Eczema is also called atopic dermatitis. It currently affects 10-20% of children and 1-3% of adults in the United States, and the prevalence has more than doubled in the past three decades. The skin of a patient with eczema is sensitive and easily aggravated by environmental allergens and irritants that would not otherwise causes problems in patients without eczema. It is commonly referred to the “itch that rashes” because scratching the itchy skin can lead to redness, scaling, and thickening over time. The sites usually affected include the face of infants or the inner elbows and knees of older children, although any body surface can be affected.
Most patients with atopic dermatitis have symptoms within the first year of life, and almost 90% have symptoms by the age of 5. Eczema can often occur together with hay fever or asthma and is thought to be a familial, chronic disease. It is not contagious to other people.
The cause of eczema is unknown at this time. It is thought that an overactive immune response to normal environmental allergens may be the underlying cause. The natural course of atopic dermatitis is to improve or disappear as the patient ages through childhood. The primary treatment involves prevention, which includes avoiding or minimizing contact with known allergens. If eczema cannot be controlled with over-the-counter moisturizers and avoidance of allergens, it is important to see a Dermatologist to seek definitive diagnosis and treatment. With proper education about the condition and good skin care regimen, patients with eczema can be treated and controlled effectively.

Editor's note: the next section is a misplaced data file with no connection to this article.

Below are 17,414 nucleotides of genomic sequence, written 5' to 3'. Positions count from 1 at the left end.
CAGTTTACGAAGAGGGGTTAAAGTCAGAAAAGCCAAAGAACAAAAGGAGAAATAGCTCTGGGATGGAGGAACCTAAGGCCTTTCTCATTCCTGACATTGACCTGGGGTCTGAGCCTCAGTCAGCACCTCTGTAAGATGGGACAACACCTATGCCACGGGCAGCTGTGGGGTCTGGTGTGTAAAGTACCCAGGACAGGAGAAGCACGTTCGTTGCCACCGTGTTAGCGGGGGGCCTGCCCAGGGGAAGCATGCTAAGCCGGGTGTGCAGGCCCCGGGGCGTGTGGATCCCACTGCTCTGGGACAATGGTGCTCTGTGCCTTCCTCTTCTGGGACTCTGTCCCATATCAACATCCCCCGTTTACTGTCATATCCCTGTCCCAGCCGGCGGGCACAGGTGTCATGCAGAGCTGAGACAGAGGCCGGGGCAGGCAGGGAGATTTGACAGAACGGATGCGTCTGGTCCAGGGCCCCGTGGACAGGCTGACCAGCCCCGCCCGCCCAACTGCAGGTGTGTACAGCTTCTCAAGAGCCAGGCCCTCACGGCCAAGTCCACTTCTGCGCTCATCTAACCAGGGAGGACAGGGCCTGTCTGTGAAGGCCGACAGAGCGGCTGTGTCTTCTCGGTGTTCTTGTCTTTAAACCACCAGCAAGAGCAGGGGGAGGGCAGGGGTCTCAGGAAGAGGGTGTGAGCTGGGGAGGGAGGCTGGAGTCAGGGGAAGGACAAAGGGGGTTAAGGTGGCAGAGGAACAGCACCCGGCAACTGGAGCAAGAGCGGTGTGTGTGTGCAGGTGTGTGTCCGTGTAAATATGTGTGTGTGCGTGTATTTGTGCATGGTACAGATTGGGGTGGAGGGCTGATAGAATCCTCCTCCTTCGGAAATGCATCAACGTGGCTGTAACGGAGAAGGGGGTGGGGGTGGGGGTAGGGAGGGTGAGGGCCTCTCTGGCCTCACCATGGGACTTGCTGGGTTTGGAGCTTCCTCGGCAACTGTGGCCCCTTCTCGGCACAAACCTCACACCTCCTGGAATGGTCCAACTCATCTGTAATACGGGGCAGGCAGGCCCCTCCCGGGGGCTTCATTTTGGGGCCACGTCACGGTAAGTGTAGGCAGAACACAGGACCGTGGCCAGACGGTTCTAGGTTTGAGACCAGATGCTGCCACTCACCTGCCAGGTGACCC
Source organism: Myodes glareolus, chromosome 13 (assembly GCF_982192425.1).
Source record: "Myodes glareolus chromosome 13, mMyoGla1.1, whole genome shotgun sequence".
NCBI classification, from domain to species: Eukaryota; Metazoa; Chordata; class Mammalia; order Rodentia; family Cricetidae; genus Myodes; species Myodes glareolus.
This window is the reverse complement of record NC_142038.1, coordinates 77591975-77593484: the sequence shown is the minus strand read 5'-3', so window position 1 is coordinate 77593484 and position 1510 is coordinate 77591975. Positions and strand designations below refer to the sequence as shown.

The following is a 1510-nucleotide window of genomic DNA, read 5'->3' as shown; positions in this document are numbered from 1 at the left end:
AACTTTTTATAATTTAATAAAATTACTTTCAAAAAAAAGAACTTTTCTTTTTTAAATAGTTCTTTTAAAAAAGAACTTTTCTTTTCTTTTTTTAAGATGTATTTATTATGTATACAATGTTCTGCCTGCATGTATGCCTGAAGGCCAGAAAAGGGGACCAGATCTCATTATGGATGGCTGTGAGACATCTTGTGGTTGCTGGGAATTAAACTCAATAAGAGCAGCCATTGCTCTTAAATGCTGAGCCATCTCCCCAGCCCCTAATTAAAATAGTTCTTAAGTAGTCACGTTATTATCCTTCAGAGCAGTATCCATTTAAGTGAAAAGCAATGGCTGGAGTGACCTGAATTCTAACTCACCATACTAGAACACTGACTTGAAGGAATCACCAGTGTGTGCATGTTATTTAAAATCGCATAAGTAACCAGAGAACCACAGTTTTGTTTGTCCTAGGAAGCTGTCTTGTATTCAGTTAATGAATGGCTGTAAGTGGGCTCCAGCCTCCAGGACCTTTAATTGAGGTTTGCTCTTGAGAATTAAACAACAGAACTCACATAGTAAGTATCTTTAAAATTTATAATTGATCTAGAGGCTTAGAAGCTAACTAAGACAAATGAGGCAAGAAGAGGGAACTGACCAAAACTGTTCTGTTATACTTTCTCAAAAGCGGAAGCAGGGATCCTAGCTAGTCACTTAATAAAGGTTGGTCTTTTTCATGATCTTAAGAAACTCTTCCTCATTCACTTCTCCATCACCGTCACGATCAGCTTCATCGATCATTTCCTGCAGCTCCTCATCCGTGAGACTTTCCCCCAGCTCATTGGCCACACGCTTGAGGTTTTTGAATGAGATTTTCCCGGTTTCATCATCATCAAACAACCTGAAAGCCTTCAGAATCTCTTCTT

Options for treatment of eczema include:
- Moisturizing lotions or creams
- Topical steroid creams
- Other topical prescriptions
- Antibiotics for secondary infections due to scratching
- Antihistamines for itching
- Light therapy for more severe cases
Roscea (sometimes referred to as “acne rosacea”) is a common, chronic skin condition that affects up to 10 percent of the population. Many patients are unaware that they even have rosacea, and often believe that their symptoms are due to adult acne. Rosacea usually presents on the face as chronic redness or flushing, with or without acne-like lesions such as red or pus-filled bumps. The diagnosis of rosacea is typically made through a simple physical examination of the skin. On occasion, other causes of breakouts on the face (such as lupus or facial eczema) may need to be ruled out by simple lab tests or history.
Although rosacea is a chronic condition which cannot be cured, there are several treatments available to relieve symptoms and prevent flare-ups. Through medical consultation, Dr. Lambert can pinpoint at least some of the triggers to avoid and customize a treatment plan to control breakouts.
Options for rosacea treatment include:
- Avoidance measures and trigger identification
- Prescription topical creams
- Oral medications
- IPL therapy
- Accutane (isotretinoin) for severe, resistant cases
Pediatric Dermatology involves the specialized diagnosis and treatment of the unique skin conditions that affect infants, children and adolescents. Although many skin conditions affect both children and adults, certain conditions are more common in younger patients and require individualized care sensitive to the needs of a growing body. In addition, children are often at higher risk for certain bacterial and fungal infections of the skin, as well as a wide array of congenital conditions. Skin cancer, while far less common in the pediatric population compared to adults, can also present a unique need to screen children at an early age. This can include changing moles and birthmarks. Early examination by Dr. Lambert can promote a lifetime of healthy skin for our pediatric patients.